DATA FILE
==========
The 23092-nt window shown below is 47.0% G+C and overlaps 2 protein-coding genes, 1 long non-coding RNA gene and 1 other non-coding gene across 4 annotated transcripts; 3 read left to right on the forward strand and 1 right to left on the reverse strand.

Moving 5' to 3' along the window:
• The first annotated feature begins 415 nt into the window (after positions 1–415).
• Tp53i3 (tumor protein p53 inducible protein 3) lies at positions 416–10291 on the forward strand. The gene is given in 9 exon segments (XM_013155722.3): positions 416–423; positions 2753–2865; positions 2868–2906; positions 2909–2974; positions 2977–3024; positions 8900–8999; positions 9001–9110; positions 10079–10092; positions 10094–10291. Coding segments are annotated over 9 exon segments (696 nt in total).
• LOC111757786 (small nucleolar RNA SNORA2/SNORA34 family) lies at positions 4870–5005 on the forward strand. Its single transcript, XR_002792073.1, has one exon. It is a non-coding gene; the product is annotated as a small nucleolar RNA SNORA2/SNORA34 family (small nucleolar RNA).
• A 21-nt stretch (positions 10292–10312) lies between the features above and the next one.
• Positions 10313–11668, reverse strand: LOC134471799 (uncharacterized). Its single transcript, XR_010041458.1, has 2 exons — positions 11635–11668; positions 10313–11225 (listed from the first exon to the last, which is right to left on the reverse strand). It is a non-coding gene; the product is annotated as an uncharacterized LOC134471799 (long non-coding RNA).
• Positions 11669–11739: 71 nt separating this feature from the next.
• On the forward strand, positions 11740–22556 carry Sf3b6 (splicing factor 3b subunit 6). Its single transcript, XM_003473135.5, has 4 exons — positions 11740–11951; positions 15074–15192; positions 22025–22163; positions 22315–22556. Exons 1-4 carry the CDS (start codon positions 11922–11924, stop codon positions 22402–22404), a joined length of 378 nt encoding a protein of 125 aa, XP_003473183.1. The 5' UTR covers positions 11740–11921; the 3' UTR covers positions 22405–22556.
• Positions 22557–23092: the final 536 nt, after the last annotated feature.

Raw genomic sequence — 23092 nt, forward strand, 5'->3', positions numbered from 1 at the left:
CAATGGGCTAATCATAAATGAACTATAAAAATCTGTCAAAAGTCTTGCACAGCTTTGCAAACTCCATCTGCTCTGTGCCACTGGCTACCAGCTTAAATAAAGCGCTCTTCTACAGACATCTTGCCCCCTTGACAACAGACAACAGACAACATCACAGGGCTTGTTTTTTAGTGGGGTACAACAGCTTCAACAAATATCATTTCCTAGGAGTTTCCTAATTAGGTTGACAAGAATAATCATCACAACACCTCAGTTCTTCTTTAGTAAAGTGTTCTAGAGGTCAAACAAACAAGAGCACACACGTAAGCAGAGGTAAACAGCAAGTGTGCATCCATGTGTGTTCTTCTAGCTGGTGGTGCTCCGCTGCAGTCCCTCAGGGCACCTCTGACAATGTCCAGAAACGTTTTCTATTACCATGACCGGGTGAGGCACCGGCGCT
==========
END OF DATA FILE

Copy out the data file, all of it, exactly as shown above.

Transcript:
The 23092-nt window shown below is 47.0% G+C and overlaps 2 protein-coding genes, 1 long non-coding RNA gene and 1 other non-coding gene across 4 annotated transcripts; 3 read left to right on the forward strand and 1 right to left on the reverse strand.

Moving 5' to 3' along the window:
• The first annotated feature begins 415 nt into the window (after positions 1–415).
• Tp53i3 (tumor protein p53 inducible protein 3) lies at positions 416–10291 on the forward strand. The gene is given in 9 exon segments (XM_013155722.3): positions 416–423; positions 2753–2865; positions 2868–2906; positions 2909–2974; positions 2977–3024; positions 8900–8999; positions 9001–9110; positions 10079–10092; positions 10094–10291. Coding segments are annotated over 9 exon segments (696 nt in total).
• LOC111757786 (small nucleolar RNA SNORA2/SNORA34 family) lies at positions 4870–5005 on the forward strand. Its single transcript, XR_002792073.1, has one exon. It is a non-coding gene; the product is annotated as a small nucleolar RNA SNORA2/SNORA34 family (small nucleolar RNA).
• A 21-nt stretch (positions 10292–10312) lies between the features above and the next one.
• Positions 10313–11668, reverse strand: LOC134471799 (uncharacterized). Its single transcript, XR_010041458.1, has 2 exons — positions 11635–11668; positions 10313–11225 (listed from the first exon to the last, which is right to left on the reverse strand). It is a non-coding gene; the product is annotated as an uncharacterized LOC134471799 (long non-coding RNA).
• Positions 11669–11739: 71 nt separating this feature from the next.
• On the forward strand, positions 11740–22556 carry Sf3b6 (splicing factor 3b subunit 6). Its single transcript, XM_003473135.5, has 4 exons — positions 11740–11951; positions 15074–15192; positions 22025–22163; positions 22315–22556. Exons 1-4 carry the CDS (start codon positions 11922–11924, stop codon positions 22402–22404), a joined length of 378 nt encoding a protein of 125 aa, XP_003473183.1. The 5' UTR covers positions 11740–11921; the 3' UTR covers positions 22405–22556.
• Positions 22557–23092: the final 536 nt, after the last annotated feature.

Raw genomic sequence — 23092 nt, forward strand, 5'->3', positions numbered from 1 at the left:
CAATGGGCTAATCATAAATGAACTATAAAAATCTGTCAAAAGTCTTGCACAGCTTTGCAAACTCCATCTGCTCTGTGCCACTGGCTACCAGCTTAAATAAAGCGCTCTTCTACAGACATCTTGCCCCCTTGACAACAGACAACAGACAACATCACAGGGCTTGTTTTTTAGTGGGGTACAACAGCTTCAACAAATATCATTTCCTAGGAGTTTCCTAATTAGGTTGACAAGAATAATCATCACAACACCTCAGTTCTTCTTTAGTAAAGTGTTCTAGAGGTCAAACAAACAAGAGCACACACGTAAGCAGAGGTAAACAGCAAGTGTGCATCCATGTGTGTTCTTCTAGCTGGTGGTGCTCCGCTGCAGTCCCTCAGGGCACCTCTGACAATGTCCAGAAACGTTTTCTATTACCATGACCGGGTGAGGCACCGGCGCT